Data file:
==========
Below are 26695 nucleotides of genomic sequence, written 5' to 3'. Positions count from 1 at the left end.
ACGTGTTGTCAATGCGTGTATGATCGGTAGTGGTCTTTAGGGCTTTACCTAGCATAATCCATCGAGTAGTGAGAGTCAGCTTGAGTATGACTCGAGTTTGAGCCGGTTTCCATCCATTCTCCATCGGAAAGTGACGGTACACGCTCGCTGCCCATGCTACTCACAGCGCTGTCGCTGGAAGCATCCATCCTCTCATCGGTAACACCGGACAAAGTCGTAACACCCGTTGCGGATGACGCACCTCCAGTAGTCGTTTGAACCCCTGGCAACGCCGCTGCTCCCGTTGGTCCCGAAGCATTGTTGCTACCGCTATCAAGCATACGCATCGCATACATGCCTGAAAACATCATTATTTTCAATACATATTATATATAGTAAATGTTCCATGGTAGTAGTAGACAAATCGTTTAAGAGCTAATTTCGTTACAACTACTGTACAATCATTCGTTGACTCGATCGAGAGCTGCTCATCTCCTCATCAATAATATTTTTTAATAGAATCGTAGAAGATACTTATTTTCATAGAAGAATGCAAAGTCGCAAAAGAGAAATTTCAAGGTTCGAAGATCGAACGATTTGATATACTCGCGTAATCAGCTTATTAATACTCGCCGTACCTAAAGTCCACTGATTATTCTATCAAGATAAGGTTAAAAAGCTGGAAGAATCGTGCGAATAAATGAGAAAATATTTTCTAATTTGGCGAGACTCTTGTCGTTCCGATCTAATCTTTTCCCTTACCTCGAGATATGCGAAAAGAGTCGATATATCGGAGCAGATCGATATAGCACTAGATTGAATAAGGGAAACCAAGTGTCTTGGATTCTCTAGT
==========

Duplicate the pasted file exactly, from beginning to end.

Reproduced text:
Below are 26695 nucleotides of genomic sequence, written 5' to 3'. Positions count from 1 at the left end.
ACGTGTTGTCAATGCGTGTATGATCGGTAGTGGTCTTTAGGGCTTTACCTAGCATAATCCATCGAGTAGTGAGAGTCAGCTTGAGTATGACTCGAGTTTGAGCCGGTTTCCATCCATTCTCCATCGGAAAGTGACGGTACACGCTCGCTGCCCATGCTACTCACAGCGCTGTCGCTGGAAGCATCCATCCTCTCATCGGTAACACCGGACAAAGTCGTAACACCCGTTGCGGATGACGCACCTCCAGTAGTCGTTTGAACCCCTGGCAACGCCGCTGCTCCCGTTGGTCCCGAAGCATTGTTGCTACCGCTATCAAGCATACGCATCGCATACATGCCTGAAAACATCATTATTTTCAATACATATTATATATAGTAAATGTTCCATGGTAGTAGTAGACAAATCGTTTAAGAGCTAATTTCGTTACAACTACTGTACAATCATTCGTTGACTCGATCGAGAGCTGCTCATCTCCTCATCAATAATATTTTTTAATAGAATCGTAGAAGATACTTATTTTCATAGAAGAATGCAAAGTCGCAAAAGAGAAATTTCAAGGTTCGAAGATCGAACGATTTGATATACTCGCGTAATCAGCTTATTAATACTCGCCGTACCTAAAGTCCACTGATTATTCTATCAAGATAAGGTTAAAAAGCTGGAAGAATCGTGCGAATAAATGAGAAAATATTTTCTAATTTGGCGAGACTCTTGTCGTTCCGATCTAATCTTTTCCCTTACCTCGAGATATGCGAAAAGAGTCGATATATCGGAGCAGATCGATATAGCACTAGATTGAATAAGGGAAACCAAGTGTCTTGGATTCTCTAGT